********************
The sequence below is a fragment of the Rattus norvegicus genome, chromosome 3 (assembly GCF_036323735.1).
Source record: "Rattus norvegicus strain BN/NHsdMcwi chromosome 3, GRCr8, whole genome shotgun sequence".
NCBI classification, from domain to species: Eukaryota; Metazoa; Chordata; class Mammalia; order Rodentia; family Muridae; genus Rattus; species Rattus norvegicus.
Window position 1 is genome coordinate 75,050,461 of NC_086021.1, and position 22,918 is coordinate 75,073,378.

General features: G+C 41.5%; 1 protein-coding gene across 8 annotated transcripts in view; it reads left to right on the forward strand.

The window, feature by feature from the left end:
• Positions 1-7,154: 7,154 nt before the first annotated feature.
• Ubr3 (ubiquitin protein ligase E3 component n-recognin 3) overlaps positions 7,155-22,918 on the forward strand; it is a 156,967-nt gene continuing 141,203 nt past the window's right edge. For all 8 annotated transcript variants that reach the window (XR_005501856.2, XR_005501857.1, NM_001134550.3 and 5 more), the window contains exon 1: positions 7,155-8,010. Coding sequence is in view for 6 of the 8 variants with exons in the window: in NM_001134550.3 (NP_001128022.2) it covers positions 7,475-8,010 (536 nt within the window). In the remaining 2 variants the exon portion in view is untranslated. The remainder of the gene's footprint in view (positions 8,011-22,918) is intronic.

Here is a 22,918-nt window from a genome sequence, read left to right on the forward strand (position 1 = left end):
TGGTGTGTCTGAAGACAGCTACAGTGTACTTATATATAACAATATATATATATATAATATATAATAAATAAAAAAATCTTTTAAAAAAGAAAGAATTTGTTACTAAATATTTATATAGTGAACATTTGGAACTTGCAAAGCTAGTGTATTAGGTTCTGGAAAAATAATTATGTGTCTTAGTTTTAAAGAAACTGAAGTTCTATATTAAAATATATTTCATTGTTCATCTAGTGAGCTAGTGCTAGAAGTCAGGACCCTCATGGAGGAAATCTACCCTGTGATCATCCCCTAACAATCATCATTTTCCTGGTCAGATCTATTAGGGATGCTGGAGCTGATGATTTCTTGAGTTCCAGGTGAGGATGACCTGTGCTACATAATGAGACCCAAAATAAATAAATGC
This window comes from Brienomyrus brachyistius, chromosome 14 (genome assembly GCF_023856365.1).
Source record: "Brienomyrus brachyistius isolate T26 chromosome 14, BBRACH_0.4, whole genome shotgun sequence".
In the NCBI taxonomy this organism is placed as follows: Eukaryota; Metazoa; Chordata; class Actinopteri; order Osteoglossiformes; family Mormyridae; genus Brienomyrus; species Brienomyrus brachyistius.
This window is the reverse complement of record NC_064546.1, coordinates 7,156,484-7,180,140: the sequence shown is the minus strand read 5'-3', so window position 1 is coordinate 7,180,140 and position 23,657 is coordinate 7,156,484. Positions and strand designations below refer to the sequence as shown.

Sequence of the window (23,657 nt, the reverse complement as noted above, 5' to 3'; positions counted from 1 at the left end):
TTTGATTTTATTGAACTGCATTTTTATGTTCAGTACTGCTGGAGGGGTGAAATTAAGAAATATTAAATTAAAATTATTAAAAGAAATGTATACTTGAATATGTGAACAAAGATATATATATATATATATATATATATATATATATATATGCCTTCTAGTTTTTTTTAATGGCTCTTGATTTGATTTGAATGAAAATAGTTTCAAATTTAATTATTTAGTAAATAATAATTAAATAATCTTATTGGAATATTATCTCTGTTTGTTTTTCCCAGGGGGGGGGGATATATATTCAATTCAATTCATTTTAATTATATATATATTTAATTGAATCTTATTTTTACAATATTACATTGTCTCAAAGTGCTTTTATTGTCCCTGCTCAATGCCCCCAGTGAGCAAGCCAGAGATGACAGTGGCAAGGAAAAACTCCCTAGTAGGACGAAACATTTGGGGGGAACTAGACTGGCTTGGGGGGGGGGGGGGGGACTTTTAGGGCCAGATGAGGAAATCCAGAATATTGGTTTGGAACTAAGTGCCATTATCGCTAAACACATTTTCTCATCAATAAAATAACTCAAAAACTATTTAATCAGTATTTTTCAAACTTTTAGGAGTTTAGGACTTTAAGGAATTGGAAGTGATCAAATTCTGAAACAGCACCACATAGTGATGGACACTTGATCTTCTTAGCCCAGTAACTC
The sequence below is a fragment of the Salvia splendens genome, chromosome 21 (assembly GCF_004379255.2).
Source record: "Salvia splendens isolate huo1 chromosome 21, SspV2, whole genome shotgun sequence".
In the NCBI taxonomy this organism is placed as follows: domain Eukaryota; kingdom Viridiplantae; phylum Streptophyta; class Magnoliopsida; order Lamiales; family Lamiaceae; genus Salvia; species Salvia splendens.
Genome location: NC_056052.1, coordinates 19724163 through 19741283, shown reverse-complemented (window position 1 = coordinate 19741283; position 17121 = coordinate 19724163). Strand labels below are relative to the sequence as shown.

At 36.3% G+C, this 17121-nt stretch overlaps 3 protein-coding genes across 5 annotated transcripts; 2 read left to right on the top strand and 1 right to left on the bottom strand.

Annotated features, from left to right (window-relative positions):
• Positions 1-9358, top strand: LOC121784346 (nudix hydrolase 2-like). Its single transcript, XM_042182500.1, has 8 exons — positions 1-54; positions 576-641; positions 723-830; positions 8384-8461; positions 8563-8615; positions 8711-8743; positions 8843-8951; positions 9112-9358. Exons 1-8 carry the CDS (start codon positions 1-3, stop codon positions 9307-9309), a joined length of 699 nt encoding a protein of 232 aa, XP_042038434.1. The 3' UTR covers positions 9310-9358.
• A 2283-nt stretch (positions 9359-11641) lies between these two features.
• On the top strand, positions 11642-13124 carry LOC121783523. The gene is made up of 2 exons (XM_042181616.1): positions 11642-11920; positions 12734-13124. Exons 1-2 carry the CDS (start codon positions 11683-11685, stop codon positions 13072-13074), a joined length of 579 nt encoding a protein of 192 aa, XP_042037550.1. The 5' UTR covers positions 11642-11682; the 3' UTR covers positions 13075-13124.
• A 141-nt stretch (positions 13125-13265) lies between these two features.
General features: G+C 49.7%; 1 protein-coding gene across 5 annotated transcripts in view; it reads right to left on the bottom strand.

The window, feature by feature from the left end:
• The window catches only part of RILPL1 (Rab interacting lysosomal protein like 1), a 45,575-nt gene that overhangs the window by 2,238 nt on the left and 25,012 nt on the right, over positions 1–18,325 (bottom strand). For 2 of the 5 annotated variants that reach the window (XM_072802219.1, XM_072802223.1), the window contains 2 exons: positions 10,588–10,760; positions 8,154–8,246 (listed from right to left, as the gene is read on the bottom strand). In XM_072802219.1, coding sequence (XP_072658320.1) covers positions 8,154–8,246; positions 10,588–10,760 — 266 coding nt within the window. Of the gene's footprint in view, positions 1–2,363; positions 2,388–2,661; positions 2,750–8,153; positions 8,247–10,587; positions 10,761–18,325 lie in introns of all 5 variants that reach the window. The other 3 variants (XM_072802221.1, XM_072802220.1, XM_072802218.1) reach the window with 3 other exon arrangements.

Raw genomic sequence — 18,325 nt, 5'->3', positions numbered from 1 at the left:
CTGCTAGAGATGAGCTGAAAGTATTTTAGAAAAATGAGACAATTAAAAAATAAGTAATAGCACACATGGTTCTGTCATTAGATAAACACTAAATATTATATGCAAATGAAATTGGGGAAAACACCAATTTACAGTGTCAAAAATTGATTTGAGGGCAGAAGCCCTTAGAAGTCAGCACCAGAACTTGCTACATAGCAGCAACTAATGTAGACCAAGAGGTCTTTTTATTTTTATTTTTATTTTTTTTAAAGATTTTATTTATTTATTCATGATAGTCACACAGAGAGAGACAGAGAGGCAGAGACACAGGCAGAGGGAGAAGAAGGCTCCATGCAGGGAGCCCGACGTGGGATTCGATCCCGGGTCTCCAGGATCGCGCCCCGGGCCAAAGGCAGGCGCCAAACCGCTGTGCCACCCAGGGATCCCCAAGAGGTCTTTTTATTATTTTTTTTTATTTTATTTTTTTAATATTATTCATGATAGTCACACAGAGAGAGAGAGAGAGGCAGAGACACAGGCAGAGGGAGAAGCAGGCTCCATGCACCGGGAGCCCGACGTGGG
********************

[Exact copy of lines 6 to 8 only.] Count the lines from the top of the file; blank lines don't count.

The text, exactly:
The window, feature by feature from the left end:
• Positions 1-7,154: 7,154 nt before the first annotated feature.
• Ubr3 (ubiquitin protein ligase E3 component n-recognin 3) overlaps positions 7,155-22,918 on the forward strand; it is a 156,967-nt gene continuing 141,203 nt past the window's right edge. For all 8 annotated transcript variants that reach the window (XR_005501856.2, XR_005501857.1, NM_001134550.3 and 5 more), the window contains exon 1: positions 7,155-8,010. Coding sequence is in view for 6 of the 8 variants with exons in the window: in NM_001134550.3 (NP_001128022.2) it covers positions 7,475-8,010 (536 nt within the window). In the remaining 2 variants the exon portion in view is untranslated. The remainder of the gene's footprint in view (positions 8,011-22,918) is intronic.